By Ruben Vives and Robert J. Lopez, Los Angeles Times –
LOS ANGELES — A 100-year-old driver backed up and struck nine children and two adults Wednesday afternoon near a South Los Angeles school as they crossed the street shortly after classes let out for the day.
Rescuers arrived to find a chaotic scene with victims sprawled on the ground and backpacks and other personal items strewn on the sidewalk near 53rd and Main streets.
Four of the children were seriously injured when Preston Carter backed his blue 1990 Cadillac into the victims, who were on their way to buy snacks from a vendor across the street from Main Street Elementary School, authorities said.
The victims ranged in age from 14 months to 48 years old. The children, some of whom attended the school, were in stable condition Wednesday evening, authorities said.
Carter, a Los Angeles resident who will turn 101 on Sept. 5, has a current driver’s license and no history of traffic violations, the Department of Motor Vehicles said. The only restrictions on his license, which is valid until 2013, was that he wear corrective lenses.
As parents gathered at the scene with their children, some questioned whether enough is done to screen elderly drivers and keep them from operating a vehicle if they pose a safety hazard to themselves or others.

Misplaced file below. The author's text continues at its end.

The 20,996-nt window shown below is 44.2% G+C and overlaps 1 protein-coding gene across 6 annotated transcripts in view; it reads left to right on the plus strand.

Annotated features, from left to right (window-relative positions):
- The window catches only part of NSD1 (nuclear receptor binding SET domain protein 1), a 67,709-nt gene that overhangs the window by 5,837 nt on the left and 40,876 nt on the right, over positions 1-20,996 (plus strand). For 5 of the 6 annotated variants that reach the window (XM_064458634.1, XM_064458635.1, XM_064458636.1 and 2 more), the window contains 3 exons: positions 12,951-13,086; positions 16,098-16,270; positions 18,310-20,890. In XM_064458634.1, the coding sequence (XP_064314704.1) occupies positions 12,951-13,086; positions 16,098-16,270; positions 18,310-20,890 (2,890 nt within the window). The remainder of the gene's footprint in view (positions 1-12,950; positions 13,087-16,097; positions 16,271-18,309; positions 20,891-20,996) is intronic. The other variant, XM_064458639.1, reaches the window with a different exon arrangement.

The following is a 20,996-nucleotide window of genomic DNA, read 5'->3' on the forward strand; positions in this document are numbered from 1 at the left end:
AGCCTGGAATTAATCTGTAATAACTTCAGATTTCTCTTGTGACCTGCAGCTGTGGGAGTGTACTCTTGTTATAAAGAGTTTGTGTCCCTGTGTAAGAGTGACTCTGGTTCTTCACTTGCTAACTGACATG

“He shouldn’t be driving,” said Beatrice Vargas, 34, whose 6-year-old boy attends Main Street Elementary.
The issue of older drivers was thrust into the national spotlight in July 2003 when an 86-year-old man plowed into a crowd at a busy farmer’s market in downtown Santa Monica, Calif., killing 10 people and injuring 63 others.
In California, all drivers 70 years and older are required to pass a vision and written test every five years, DMV spokesman Mike Marando said. Motorists younger than 70 with clean driving records are eligible for two automatic license renewals every five years before having to appear at a DMV office for a vision test, thumb print and photo.
Los Angeles Police Department traffic detectives were looking at whether Carter mistakenly hit his accelerator pedal instead of brake shortly before he rammed into the crowd about 2:30 p.m., a police official said.
Carter was not under the influence of drugs or alcohol as he reversed his car onto 53rd street from a food store parking lot when he struck the victims, LAPD Capt. Jorge Rodriguez said.
“It was a miscalculation on his part,” Rodriguez said. “He thought he was turning onto the street.”
Carter told reporters at the scene that he “lost control of the car,” explaining that his brakes failed.
A his home Wednesday evening, Carter declined additional comment. But his 78-year-old daughter, Ella Fleming, said the family was grateful no one was killed.
“I’m so sorry that it happened,” she said, “and I’m thanking God none of them died.”
Fleming said that her father would not be driving anymore and that he was planning to give his car to the family.
Earlier Wednesday, as word of the accident spread, crisis counselors descended on Main Street Elementary to help students and parents.
William Littles, whose 9-year-old boy attends the school, complained that there’s “not enough supervision” of the children before and after classes.
He said 53rd Street gets very congested because of the vendors, double parked vehicles, and parents and children constantly crossing the street before and after classes end. Officials at the school declined to comment.
“My heart goes out to the parents and children,” Littles said.